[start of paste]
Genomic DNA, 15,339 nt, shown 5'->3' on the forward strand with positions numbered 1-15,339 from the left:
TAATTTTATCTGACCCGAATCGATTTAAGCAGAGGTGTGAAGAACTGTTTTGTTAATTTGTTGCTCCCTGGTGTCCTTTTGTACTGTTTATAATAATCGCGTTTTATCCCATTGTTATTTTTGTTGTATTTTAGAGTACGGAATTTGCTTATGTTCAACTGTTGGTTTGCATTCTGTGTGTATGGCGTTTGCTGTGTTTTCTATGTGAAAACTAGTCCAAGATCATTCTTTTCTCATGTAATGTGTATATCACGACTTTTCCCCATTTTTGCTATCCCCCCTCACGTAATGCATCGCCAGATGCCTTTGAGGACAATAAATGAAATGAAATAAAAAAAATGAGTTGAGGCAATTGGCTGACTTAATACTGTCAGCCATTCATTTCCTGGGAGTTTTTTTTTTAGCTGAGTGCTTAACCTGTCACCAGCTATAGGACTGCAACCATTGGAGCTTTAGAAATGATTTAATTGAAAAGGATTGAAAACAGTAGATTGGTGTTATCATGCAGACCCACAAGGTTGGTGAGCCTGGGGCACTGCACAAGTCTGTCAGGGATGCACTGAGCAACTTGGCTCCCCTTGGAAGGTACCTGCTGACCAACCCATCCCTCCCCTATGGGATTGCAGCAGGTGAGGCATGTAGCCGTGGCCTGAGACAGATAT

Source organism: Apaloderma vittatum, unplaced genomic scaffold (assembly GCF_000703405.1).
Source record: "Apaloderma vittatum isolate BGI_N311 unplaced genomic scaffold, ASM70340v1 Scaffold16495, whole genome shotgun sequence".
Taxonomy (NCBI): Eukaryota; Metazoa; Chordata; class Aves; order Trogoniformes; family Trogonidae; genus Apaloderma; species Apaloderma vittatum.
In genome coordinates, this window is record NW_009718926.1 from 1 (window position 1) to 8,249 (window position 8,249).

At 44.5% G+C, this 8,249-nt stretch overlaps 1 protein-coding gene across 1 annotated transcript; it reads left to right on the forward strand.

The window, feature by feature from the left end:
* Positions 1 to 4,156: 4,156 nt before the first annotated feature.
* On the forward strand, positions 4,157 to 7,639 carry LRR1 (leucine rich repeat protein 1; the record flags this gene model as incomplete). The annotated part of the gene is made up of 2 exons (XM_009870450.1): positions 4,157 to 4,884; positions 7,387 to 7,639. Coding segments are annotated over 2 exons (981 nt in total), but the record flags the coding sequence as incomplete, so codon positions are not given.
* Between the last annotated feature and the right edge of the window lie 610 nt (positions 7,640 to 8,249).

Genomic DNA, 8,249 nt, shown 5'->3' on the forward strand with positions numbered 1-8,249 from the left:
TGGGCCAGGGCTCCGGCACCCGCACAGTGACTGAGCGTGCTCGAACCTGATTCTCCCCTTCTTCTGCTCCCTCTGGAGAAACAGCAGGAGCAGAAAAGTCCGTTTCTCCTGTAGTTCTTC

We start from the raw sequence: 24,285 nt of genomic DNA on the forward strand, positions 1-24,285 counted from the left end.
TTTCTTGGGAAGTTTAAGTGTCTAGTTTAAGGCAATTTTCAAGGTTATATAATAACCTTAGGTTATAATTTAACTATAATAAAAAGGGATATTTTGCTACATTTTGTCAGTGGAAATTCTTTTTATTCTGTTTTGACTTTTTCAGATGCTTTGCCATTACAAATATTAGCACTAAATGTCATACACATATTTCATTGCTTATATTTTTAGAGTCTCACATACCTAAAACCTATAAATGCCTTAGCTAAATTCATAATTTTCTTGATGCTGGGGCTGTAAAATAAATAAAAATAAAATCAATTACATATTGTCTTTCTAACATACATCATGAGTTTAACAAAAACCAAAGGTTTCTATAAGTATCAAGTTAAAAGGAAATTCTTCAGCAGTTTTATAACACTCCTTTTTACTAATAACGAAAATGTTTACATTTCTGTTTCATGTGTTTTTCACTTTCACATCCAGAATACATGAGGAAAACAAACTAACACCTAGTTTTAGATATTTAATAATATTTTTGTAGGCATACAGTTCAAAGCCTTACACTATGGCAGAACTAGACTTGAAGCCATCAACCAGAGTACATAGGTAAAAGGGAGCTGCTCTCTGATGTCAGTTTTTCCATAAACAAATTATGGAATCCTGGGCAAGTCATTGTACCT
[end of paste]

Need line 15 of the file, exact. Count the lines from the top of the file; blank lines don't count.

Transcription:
TTTCTTGGGAAGTTTAAGTGTCTAGTTTAAGGCAATTTTCAAGGTTATATAATAACCTTAGGTTATAATTTAACTATAATAAAAAGGGATATTTTGCTACATTTTGTCAGTGGAAATTCTTTTTATTCTGTTTTGACTTTTTCAGATGCTTTGCCATTACAAATATTAGCACTAAATGTCATACACATATTTCATTGCTTATATTTTTAGAGTCTCACATACCTAAAACCTATAAATGCCTTAGCTAAATTCATAATTTTCTTGATGCTGGGGCTGTAAAATAAATAAAAATAAAATCAATTACATATTGTCTTTCTAACATACATCATGAGTTTAACAAAAACCAAAGGTTTCTATAAGTATCAAGTTAAAAGGAAATTCTTCAGCAGTTTTATAACACTCCTTTTTACTAATAACGAAAATGTTTACATTTCTGTTTCATGTGTTTTTCACTTTCACATCCAGAATACATGAGGAAAACAAACTAACACCTAGTTTTAGATATTTAATAATATTTTTGTAGGCATACAGTTCAAAGCCTTACACTATGGCAGAACTAGACTTGAAGCCATCAACCAGAGTACATAGGTAAAAGGGAGCTGCTCTCTGATGTCAGTTTTTCCATAAACAAATTATGGAATCCTGGGCAAGTCATTGTACCT